Supes ban pot dispensaries in Chinatown
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The San Francisco Board of Supervisors voted 8-3 Tuesday to ban cannabis dispensaries in Chinatown.
District 3 Supervisor Aaron Peskin sponsored the ordinance. The dense nature of Chinatown and fears of gentrification he said compelled him to seek a carve-out from the city's marijuana regulations that the board passed last December ahead of legal recreational use of cannabis.
"I was very clear in December that I'd be back," Peskin said at the board meeting.
Many Asians also have a cultural aversion to the drug, something that played out last year when the board voted against a dispensary proposal in the Sunset.
Gay District 8 Supervisor Rafael Mandelman, in his first vote on the issue, opposed the Chinatown exemption. Joining him in voting no were District 5 Supervisor Vallie Brown, also casting her first vote on the issue, and District 9 Supervisor Hillary Ronen, who last year voted against the Sunset dispensary.
Board President Malia Cohen voted for the Chinatown exemption after initially saying she would oppose it. Cohen, who is termed out of her District 10 seat this year, is running for state Board of Equalization in November.
Peskin, whose district covers Chinatown, first introduced the legislation in May, with Supervisors Jane Kim, Ahsha Safai, Sandra Lee Fewer and Katy Tang signing on as co-sponsors. The ban was unanimously recommended earlier last month by the board's land use and transportation committee.
In a letter to the planning department, the sponsoring supervisors argued that the booming recreational and medical cannabis industry would drive up commercial and rental prices in the densely populated neighborhood, potentially causing many of the Chinese-owned and -operated businesses to be displaced.
On June 14, the Planning Commission voted 5-2 to reject the proposal. Commissioners objected to taking a piecemeal approach to cannabis regulations and emphasized the importance of having an equitable approach for all neighborhoods.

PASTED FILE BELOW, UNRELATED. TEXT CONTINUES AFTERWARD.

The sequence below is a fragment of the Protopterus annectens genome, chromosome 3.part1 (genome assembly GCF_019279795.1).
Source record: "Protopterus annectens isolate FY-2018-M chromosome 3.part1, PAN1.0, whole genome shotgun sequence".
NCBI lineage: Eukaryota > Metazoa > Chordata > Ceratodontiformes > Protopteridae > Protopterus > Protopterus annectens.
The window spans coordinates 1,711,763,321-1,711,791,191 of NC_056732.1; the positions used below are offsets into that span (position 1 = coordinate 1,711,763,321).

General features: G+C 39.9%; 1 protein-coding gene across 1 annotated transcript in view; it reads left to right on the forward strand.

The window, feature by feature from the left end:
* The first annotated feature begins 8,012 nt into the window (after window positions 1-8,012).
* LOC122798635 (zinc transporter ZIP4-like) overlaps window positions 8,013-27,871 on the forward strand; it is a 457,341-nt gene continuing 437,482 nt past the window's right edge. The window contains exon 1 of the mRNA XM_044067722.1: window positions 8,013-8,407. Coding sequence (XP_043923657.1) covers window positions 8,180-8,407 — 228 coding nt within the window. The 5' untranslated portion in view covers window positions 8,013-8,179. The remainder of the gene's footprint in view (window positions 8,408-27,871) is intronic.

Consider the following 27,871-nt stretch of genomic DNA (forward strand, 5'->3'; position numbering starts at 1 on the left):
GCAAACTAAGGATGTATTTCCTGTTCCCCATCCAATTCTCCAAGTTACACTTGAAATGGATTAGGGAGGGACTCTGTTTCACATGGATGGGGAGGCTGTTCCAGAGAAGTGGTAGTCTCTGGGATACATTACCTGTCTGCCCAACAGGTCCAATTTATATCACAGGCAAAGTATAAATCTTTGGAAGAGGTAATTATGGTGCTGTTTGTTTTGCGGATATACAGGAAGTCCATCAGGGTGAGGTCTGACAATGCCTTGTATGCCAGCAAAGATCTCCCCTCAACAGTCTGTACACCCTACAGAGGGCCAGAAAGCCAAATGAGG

In a prepared statement emailed to the Bay Area Reporter Tuesday, Mandelman noted his "long record of supporting the right of communities to have a say in the type of development that happens in their neighborhood, going back to my days as one of then-board President Peskin's appointees to the Board of Appeals.
"And I have heard Chinatown's concerns on this issue. Cannabis carries a complicated history for the Chinese community. And I have heard the concerns around the gentrifying impact dispensaries could have on a neighborhood fighting to retain its unique character and its significant stock of affordable housing.
"But I am also keenly aware that I sit here today as the sole LGBTQ member of this body; the inheritor of decades worth of political activism by LGBTQ and cannabis activists working together to rationalize our drug laws and save lives; that I am the immediate successor of this body's first out HIV-positive supervisor, Jeff Sheehy, who spoke often about the importance of medical cannabis in saving his life and in saving the lives of countless others; and that though his body may have died earlier this year, Dennis Peron's spirit is strong in my district, and I remain and must remain true to that legacy.
"Given all that, and given my strong belief that it is long past time to bring cannabis out of the shadows and to eliminate the stigma attached to its use, and notwithstanding my great respect for Chinatown and my great personal affection for the author, I cannot support this legislation."
Mandelman said that neighbors would still have the opportunity to oppose proposals for particular cannabis businesses, with or without the ordinance approved Tuesday.
"I simply cannot vote for a blanket ban on such businesses in any portion of this city," he stated.
Brown said at the meeting that 75 percent of city voters, and the vast majority of voters in her district, supported Proposition 64, the statewide initiative that legalized adult recreational use of marijuana.
"The board worked long and hard to craft a balanced conditional use policy that respects our neighborhoods while also preventing clustering," Brown said in a statement. "This policy needs to be given time to work. It's for that reason, and because my constituents approved Prop 64 at a higher rate than any other district in the city - almost 85 percent, that I voted no."
Ronen said in a statement that she was "concerned by a legitimate threat that cannabis business could drive up commercial rents in Chinatown. However, the fact that there are no pending applications in the neighborhood and that we built protections into our carefully crafted very new law, this legislation is premature and may not be needed at all."